Brian Kabateck, left, and Stephanie Charlin, right.

The death of a defendant before a lawsuit is filed or during the pendency of a lawsuit creates very complex issues and is procedurally taxing for any plaintiff lawyer. In fact, the risk of a plaintiff’s claim being barred is substantial given the strict rules that must be followed pursuant to both the Code of Civil Procedure and the Probate Code.

The first thing a Plaintiff should do when he or she finds out a defendant is dead is determine whether he or she is seeking damages within the decedent’s insurance policy limits. Probate Code sections 550 through 554 governs claims against a decedent within insurance policy limits whereas California Code of Civil Procedure §§336.2, 337.40 through 377.42, and Probate Code §9390 governs claims for damages in excess of a decedent’s insurance policy.

If a Plaintiff is limiting his or her cause of action to the insurance policy limits, then a complaint may be filed within one year after the expiration of the applicable limitations period so long as the defendant/decedent died within the applicable limitation period. Prob. Code. §550, 551. For example, if John Doe gets hit by a vehicle on Jan. 1, 2010 and the driver dies in September 2011, John Doe has until Jan. 1, 2013 (3 years) to file a tort action against the decedent to recover damages within the decedent’s insurance policy limits. Probate Code 550 et seq. intends to protect plaintiffs who are seeking damages that are covered by the decedent’s insurance policy and the plaintiff may not know at the time he or she files an action that the defendant was deceased, thus providing them with a one year “grace period” to file a lawsuit under this statutory scheme. This limitation is further set out in Probate Code §554 which states that “either the damages sought in an action under this chapter shall be within the limits and coverage of the insurance, or recovery of damages outside the limits or coverage of the insurance shall be waived. A judgement in favor of the Plaintiff in this action is enforceable only from the insurance coverage and not against property in the estate.” Prob. Code. §554.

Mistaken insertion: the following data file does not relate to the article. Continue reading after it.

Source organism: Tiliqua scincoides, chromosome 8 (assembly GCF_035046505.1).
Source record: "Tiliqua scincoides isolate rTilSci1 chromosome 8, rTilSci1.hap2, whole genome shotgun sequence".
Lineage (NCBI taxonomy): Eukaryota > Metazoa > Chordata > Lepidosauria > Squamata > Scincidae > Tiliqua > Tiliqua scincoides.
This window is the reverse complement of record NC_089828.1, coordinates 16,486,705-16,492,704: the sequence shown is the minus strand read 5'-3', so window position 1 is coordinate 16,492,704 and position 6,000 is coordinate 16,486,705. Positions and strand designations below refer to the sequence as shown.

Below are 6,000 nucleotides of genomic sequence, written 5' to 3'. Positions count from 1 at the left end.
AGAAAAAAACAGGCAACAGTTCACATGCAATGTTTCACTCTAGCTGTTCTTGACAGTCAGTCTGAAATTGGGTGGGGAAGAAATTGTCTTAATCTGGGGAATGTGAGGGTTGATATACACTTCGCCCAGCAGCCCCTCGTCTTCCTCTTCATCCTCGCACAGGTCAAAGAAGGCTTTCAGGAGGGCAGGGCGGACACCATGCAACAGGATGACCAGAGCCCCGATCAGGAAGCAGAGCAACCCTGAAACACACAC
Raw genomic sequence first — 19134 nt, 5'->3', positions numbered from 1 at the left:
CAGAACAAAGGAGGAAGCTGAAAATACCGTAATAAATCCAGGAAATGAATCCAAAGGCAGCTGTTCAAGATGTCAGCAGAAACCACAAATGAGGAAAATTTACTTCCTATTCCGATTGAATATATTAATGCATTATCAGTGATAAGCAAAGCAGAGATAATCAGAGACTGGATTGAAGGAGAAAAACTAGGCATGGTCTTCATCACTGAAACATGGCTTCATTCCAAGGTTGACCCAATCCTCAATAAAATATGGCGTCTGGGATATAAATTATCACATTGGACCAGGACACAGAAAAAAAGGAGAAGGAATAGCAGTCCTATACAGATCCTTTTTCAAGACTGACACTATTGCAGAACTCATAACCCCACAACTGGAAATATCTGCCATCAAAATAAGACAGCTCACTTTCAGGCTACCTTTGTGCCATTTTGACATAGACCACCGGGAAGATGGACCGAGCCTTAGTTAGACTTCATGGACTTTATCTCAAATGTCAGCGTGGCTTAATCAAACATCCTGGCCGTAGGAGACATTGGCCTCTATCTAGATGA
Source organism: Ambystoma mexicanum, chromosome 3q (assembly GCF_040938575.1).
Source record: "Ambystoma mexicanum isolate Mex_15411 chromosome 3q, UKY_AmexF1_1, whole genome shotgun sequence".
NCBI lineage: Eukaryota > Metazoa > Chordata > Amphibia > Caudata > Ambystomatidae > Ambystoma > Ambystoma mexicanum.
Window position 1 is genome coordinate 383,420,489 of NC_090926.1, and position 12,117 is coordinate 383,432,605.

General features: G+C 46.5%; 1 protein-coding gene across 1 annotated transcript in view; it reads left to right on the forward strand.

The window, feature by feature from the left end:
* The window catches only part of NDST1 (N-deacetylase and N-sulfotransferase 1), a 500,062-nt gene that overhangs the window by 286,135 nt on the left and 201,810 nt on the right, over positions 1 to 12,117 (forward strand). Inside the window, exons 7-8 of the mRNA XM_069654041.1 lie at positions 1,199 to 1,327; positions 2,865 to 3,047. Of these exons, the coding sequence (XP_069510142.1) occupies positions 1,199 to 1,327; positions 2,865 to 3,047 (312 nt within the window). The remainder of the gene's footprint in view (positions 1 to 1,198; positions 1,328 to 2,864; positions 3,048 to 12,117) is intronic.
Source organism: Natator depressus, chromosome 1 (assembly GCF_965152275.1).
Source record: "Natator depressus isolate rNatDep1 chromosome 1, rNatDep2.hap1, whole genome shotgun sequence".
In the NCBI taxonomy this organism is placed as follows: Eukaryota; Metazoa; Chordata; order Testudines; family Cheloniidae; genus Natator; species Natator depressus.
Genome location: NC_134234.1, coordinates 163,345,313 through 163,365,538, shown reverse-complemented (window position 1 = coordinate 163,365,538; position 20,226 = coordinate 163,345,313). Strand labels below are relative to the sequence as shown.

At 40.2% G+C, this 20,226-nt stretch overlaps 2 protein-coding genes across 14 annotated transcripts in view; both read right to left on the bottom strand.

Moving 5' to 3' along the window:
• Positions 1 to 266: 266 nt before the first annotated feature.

However, if the Plaintiff wants to sue the decedent for damages beyond the decedent’s insurance policy limits, then the Plaintiff has only one year from the time of the decedent’s death to bring an action or the claims are forever barred. Code Civ. Proc. §336.2. This harsh rule does not consider the limitations period of the underlying action or whether the Plaintiff knew the defendant was dead. Using the example above, Plaintiff John Doe would only have until September 2012 (one year from the defendant’s death) to bring his tort claim against the driver or his action would be barred. This is true even though the applicable tort limitations period (two years) would otherwise allow him to bring an action until January 2012. The purpose of the one-year limitations period applicable to claims of creditors against a decedent’s estate is to protect decedents’ estates from creditors’ stale claims. See Stoltenberg v. Newman (App. 2 Dist. 2009) 179 Cal.App.4th 287, rehearing denied, review denied, on subsequent appeal 215 Cal.App.4th 1225. Thus, it rightfully promotes finality in legal affairs associated with death.